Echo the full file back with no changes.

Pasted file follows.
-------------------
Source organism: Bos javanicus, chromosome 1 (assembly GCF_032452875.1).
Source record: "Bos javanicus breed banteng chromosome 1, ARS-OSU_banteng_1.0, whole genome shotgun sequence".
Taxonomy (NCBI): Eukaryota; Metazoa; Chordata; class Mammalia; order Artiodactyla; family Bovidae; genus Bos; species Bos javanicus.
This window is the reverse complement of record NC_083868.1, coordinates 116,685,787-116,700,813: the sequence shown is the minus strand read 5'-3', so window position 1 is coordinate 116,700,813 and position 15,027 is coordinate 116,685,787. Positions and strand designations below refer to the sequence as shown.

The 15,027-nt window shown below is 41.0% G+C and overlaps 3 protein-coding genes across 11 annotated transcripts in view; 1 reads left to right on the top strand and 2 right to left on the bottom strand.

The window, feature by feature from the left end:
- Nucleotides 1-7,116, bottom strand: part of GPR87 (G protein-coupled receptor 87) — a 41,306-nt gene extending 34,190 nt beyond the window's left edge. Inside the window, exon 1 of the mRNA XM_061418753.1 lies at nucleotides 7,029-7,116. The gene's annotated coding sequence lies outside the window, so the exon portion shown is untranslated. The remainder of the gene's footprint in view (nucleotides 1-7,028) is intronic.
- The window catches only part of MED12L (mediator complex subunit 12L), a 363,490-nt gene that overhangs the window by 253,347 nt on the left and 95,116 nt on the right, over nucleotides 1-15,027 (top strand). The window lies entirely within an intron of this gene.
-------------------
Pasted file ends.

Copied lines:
Source organism: Bos javanicus, chromosome 1 (assembly GCF_032452875.1).
Source record: "Bos javanicus breed banteng chromosome 1, ARS-OSU_banteng_1.0, whole genome shotgun sequence".
Taxonomy (NCBI): Eukaryota; Metazoa; Chordata; class Mammalia; order Artiodactyla; family Bovidae; genus Bos; species Bos javanicus.
This window is the reverse complement of record NC_083868.1, coordinates 116,685,787-116,700,813: the sequence shown is the minus strand read 5'-3', so window position 1 is coordinate 116,700,813 and position 15,027 is coordinate 116,685,787. Positions and strand designations below refer to the sequence as shown.

The 15,027-nt window shown below is 41.0% G+C and overlaps 3 protein-coding genes across 11 annotated transcripts in view; 1 reads left to right on the top strand and 2 right to left on the bottom strand.

The window, feature by feature from the left end:
- Nucleotides 1-7,116, bottom strand: part of GPR87 (G protein-coupled receptor 87) — a 41,306-nt gene extending 34,190 nt beyond the window's left edge. Inside the window, exon 1 of the mRNA XM_061418753.1 lies at nucleotides 7,029-7,116. The gene's annotated coding sequence lies outside the window, so the exon portion shown is untranslated. The remainder of the gene's footprint in view (nucleotides 1-7,028) is intronic.
- The window catches only part of MED12L (mediator complex subunit 12L), a 363,490-nt gene that overhangs the window by 253,347 nt on the left and 95,116 nt on the right, over nucleotides 1-15,027 (top strand). The window lies entirely within an intron of this gene.